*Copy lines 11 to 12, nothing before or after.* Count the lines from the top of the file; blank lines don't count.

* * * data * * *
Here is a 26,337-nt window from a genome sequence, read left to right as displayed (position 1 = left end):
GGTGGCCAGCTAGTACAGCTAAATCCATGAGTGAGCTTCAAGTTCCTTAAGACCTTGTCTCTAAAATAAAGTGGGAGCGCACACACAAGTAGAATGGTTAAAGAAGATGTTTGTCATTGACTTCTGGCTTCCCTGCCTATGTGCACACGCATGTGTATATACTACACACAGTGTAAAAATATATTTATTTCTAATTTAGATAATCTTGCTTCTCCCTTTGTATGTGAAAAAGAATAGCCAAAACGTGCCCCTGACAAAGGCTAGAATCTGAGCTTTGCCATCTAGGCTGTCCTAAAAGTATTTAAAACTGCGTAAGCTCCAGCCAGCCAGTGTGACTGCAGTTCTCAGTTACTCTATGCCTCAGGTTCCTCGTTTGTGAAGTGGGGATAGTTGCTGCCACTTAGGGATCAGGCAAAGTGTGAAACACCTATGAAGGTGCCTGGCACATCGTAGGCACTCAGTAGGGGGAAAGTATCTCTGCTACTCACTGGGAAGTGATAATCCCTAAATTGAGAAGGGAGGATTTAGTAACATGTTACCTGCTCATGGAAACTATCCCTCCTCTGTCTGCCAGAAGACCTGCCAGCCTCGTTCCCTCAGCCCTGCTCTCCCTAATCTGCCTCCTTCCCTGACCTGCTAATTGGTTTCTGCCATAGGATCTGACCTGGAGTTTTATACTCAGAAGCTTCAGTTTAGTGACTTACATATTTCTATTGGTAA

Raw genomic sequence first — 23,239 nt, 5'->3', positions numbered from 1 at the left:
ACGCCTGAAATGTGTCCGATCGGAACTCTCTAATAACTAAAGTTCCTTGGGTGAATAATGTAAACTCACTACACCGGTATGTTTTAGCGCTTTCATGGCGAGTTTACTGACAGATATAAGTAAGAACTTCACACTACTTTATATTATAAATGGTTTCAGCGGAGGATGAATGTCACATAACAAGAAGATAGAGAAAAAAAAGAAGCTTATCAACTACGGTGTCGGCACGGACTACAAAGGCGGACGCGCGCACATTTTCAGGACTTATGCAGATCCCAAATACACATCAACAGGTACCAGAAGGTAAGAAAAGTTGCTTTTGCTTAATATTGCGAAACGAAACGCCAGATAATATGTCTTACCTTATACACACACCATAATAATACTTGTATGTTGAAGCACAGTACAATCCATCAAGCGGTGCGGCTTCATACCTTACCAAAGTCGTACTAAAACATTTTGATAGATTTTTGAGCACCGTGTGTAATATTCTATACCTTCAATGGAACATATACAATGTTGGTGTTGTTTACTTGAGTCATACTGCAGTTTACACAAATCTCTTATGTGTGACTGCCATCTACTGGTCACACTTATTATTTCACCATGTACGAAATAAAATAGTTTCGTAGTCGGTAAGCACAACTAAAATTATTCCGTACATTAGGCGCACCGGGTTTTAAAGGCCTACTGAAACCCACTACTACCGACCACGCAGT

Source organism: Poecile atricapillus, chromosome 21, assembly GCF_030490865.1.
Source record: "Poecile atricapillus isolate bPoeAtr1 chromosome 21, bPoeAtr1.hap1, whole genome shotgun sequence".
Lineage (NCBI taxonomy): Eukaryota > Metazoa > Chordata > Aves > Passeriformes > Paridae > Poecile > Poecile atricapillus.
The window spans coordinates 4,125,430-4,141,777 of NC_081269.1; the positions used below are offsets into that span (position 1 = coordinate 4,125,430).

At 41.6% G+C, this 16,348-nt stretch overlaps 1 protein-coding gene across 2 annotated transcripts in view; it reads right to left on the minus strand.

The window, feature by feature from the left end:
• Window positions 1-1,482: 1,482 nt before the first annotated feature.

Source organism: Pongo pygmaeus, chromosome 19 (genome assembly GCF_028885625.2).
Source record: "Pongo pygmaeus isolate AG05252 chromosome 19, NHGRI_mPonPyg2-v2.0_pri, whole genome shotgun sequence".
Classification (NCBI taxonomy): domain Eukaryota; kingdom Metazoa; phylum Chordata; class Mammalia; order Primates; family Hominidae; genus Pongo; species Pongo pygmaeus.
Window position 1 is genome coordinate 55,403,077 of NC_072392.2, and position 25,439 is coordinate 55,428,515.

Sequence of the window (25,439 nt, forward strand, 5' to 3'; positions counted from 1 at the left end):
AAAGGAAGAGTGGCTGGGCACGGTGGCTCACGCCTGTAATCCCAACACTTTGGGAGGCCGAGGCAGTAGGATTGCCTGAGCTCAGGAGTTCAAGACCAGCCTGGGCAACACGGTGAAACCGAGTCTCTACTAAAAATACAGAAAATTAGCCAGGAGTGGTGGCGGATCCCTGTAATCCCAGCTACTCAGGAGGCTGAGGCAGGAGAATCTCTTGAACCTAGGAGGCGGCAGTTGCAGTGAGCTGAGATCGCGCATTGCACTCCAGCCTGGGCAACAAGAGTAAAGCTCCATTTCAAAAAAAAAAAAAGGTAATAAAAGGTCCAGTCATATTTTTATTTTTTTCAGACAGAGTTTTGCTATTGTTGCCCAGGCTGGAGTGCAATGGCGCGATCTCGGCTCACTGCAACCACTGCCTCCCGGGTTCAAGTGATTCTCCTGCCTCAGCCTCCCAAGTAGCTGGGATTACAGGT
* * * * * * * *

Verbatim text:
• Window positions 1-1,482: 1,482 nt before the first annotated feature.

Source organism: Pongo pygmaeus, chromosome 19 (genome assembly GCF_028885625.2).